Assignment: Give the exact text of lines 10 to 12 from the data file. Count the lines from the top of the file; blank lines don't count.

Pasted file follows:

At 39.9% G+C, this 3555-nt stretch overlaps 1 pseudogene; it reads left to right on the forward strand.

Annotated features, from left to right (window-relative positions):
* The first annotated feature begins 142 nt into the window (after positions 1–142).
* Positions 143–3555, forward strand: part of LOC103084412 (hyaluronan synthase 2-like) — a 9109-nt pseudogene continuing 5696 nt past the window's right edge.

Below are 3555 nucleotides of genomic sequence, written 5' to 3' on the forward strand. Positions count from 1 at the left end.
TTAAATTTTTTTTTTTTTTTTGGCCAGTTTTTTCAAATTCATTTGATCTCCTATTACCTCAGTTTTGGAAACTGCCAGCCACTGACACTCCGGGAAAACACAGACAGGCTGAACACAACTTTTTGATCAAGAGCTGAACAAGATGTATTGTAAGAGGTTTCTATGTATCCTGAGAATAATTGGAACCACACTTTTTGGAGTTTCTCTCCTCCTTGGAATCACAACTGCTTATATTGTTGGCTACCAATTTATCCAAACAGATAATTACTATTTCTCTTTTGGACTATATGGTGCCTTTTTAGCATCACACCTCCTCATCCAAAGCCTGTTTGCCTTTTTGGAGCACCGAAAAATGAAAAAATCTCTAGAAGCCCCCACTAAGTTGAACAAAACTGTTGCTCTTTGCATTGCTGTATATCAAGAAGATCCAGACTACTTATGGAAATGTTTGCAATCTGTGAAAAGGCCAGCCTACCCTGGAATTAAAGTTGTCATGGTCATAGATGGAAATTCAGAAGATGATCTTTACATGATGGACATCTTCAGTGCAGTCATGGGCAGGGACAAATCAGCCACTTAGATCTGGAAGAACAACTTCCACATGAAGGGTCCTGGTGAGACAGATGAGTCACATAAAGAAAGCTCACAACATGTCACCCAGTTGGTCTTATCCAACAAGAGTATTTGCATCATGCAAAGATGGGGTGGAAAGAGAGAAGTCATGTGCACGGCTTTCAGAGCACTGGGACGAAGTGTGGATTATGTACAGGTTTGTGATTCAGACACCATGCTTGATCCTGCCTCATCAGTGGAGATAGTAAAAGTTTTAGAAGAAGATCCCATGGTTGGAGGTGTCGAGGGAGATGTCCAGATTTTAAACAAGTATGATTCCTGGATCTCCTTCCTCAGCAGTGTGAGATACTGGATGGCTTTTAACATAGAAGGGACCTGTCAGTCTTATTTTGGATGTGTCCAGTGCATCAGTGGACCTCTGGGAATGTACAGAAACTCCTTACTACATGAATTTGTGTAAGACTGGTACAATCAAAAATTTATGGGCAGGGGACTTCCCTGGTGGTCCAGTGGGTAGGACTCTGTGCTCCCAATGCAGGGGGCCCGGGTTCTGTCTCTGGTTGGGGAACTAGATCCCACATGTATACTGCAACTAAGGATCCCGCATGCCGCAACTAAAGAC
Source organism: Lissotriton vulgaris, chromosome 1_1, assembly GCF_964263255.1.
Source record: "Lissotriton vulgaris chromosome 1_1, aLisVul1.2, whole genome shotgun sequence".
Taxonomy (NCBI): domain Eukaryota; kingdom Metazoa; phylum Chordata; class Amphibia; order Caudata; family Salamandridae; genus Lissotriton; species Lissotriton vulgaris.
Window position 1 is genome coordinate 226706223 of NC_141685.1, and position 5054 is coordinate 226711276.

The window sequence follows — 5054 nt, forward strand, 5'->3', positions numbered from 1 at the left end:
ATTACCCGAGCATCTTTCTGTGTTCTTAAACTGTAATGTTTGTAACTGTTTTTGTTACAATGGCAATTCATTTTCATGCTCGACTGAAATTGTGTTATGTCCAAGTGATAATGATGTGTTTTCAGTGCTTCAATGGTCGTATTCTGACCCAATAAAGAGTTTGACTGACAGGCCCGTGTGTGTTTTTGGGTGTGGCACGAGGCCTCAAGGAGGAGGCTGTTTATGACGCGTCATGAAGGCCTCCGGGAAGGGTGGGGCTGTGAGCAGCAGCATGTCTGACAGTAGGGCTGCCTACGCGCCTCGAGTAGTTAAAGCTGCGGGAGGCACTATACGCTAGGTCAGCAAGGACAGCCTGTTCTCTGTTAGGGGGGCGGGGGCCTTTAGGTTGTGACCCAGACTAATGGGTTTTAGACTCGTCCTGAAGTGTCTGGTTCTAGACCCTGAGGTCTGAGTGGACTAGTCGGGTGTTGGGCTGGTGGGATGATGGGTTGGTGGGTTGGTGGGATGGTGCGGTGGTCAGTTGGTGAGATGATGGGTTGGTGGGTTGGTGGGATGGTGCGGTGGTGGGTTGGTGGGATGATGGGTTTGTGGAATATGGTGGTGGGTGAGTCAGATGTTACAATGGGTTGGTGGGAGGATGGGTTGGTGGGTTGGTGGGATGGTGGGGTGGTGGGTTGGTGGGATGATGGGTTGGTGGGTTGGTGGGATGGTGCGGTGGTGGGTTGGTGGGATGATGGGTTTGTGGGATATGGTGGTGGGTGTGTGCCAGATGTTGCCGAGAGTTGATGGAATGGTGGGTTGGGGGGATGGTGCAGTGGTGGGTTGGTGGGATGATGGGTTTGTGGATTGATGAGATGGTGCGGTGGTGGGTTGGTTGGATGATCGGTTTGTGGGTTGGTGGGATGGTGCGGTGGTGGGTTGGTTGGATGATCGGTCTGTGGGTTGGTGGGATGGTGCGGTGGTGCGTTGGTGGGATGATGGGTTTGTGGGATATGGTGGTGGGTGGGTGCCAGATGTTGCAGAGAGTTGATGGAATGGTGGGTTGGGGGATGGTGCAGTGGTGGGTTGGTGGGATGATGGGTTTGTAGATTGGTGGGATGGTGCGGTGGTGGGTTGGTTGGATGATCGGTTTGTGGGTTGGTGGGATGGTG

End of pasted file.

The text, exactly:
Window position 1 is genome coordinate 226706223 of NC_141685.1, and position 5054 is coordinate 226711276.

The window sequence follows — 5054 nt, forward strand, 5'->3', positions numbered from 1 at the left end:
ATTACCCGAGCATCTTTCTGTGTTCTTAAACTGTAATGTTTGTAACTGTTTTTGTTACAATGGCAATTCATTTTCATGCTCGACTGAAATTGTGTTATGTCCAAGTGATAATGATGTGTTTTCAGTGCTTCAATGGTCGTATTCTGACCCAATAAAGAGTTTGACTGACAGGCCCGTGTGTGTTTTTGGGTGTGGCACGAGGCCTCAAGGAGGAGGCTGTTTATGACGCGTCATGAAGGCCTCCGGGAAGGGTGGGGCTGTGAGCAGCAGCATGTCTGACAGTAGGGCTGCCTACGCGCCTCGAGTAGTTAAAGCTGCGGGAGGCACTATACGCTAGGTCAGCAAGGACAGCCTGTTCTCTGTTAGGGGGGCGGGGGCCTTTAGGTTGTGACCCAGACTAATGGGTTTTAGACTCGTCCTGAAGTGTCTGGTTCTAGACCCTGAGGTCTGAGTGGACTAGTCGGGTGTTGGGCTGGTGGGATGATGGGTTGGTGGGTTGGTGGGATGGTGCGGTGGTCAGTTGGTGAGATGATGGGTTGGTGGGTTGGTGGGATGGTGCGGTGGTGGGTTGGTGGGATGATGGGTTTGTGGAATATGGTGGTGGGTGAGTCAGATGTTACAATGGGTTGGTGGGAGGATGGGTTGGTGGGTTGGTGGGATGGTGGGGTGGTGGGTTGGTGGGATGATGGGTTGGTGGGTTGGTGGGATGGTGCGGTGGTGGGTTGGTGGGATGATGGGTTTGTGGGATATGGTGGTGGGTGTGTGCCAGATGTTGCCGAGAGTTGATGGAATGGTGGGTTGGGGGGATGGTGCAGTGGTGGGTTGGTGGGATGATGGGTTTGTGGATTGATGAGATGGTGCGGTGGTGGGTTGGTTGGATGATCGGTTTGTGGGTTGGTGGGATGGTGCGGTGGTGGGTTGGTTGGATGATCGGTCTGTGGGTTGGTGGGATGGTGCGGTGGTGCGTTGGTGGGATGATGGGTTTGTGGGATATGGTGGTGGGTGGGTGCCAGATGTTGCAGAGAGTTGATGGAATGGTGGGTTGGGGGATGGTGCAGTGGTGGGTTGGTGGGATGATGGGTTTGTAGATTGGTGGGATGGTGCGGTGGTGGGTTGGTTGGATGATCGGTTTGTGGGTTGGTGGGATGGTG